It is essential that you gain a thorough understanding of the uses of flame retardants, how they are used, and why they are important to your day-to-day life. The uses of flame retardants are extremely broad and diverse. They can be used in a number of different industries and in several different ways. These uses of flame retardants are used to help make everyday items safer for the general public. The amount of lives that have been saved from these uses of flame retardants can never really be measured.
Flame retardants are chemical compounds added to materials to reduce their flammability. They are incorporated into a wide range of products including furnishing, textiles, electronics, and building materials. Flame retardants improve fire safety by reducing the ignition temperature of the material they are added to and increasing the time it takes for a fire to spread. You can contact ACS Limited for more information.
When tested under laboratory conditions flame retardants have proven effective at preventing or slowing the spread of flames in a variety of common household items such as upholstered furniture, carpeting, mattresses and child car seats. However, some flame retardants have been linked to numerous health problems in humans and animals. These chemicals can leach from the materials into which they are incorporated into our homes and workplaces and take years before their effects become evident. In addition, certain flame retardants used in electronic equipment have been found to emit toxic fumes when burning or even when simply exposed to heat.
The common uses of Flame retardants include:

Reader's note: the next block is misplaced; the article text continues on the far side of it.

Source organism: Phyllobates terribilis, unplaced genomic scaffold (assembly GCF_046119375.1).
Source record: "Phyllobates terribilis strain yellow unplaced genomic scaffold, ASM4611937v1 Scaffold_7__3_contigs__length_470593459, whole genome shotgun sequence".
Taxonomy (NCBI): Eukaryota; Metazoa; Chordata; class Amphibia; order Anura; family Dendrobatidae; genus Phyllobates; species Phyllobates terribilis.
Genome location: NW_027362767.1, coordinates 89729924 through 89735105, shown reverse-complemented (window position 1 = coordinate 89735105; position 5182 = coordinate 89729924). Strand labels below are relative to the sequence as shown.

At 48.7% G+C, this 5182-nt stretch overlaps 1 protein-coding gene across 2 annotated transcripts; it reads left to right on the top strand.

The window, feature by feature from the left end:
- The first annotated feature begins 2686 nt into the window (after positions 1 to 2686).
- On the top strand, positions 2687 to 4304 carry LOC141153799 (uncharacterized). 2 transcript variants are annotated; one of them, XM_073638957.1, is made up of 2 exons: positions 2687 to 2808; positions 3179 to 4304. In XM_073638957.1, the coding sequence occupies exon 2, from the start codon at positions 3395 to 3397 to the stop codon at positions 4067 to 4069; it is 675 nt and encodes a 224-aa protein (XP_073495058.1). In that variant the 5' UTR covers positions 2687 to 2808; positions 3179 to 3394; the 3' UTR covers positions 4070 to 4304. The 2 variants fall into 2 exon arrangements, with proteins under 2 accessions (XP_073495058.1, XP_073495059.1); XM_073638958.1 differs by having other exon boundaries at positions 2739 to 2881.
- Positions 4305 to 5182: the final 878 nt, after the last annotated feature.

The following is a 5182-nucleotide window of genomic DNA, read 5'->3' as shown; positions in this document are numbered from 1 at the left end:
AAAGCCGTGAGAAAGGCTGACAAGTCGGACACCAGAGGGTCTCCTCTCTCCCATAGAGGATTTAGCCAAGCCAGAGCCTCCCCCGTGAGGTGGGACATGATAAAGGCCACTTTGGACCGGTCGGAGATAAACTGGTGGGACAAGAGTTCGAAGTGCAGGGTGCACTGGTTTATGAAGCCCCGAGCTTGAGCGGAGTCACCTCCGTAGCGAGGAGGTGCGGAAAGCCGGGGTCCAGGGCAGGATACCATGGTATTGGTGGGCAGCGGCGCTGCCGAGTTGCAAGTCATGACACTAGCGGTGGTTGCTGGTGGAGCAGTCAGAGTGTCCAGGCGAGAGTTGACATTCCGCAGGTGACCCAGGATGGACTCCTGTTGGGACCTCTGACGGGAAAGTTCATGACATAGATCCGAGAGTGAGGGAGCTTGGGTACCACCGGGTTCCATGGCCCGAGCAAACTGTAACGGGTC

1. Preventing a fire from spreading.
2. Staying in place as fire proofing elements.
3. As flame retardants, they are added to building materials such as adhesives, textiles and plastics in order to slow the spread of flames and reduce the amount of heat released from a fire and thus prevent it from spreading to other objects or places.
4. Flame retardant products can be used as flame retardant additives in a wide range of products including furniture, carpets, rugs, insulation materials, foam cushions and seat covers etc.
Organohalogen Flame Retardants
Organohalogens are highly toxic flame retardants that contain bromine or chlorine atoms. They were used extensively from the 1940s through the 1970s. First, they were used in textiles, especially foam cushions, such as those found on airplanes, then later in plastic furniture and car interiors. Organohalogens have been linked to reproductive problems, developmental problems in children, and behavioral problems in children. Due to these harmful effects and concerns about their persistence in the environment, production of organohalogen flame retardants was banned in 2004 by the European Union and 2005 by the U.S., with some exceptions for specific uses (e.g., airplane seats).
Flame retardants are added to many products in order to provide protection from fire. Flame retardants are used in:
- Aircraft Cargo Restrain Systems
- Carpet Underlayments and Backings
- Carpet and Upholstered Furniture
- Electrical, Electronic and Communication Products
- Floor Coverings
- Furniture Components
- Outerwear Clothing
- Polyurethane Foam Products
- Protective Clothing (Firefighters)
- Protective Fabrics (Military)
- Protective Sleeves, Tubes and Hoses
- Decorative Laminates (Wallpaper)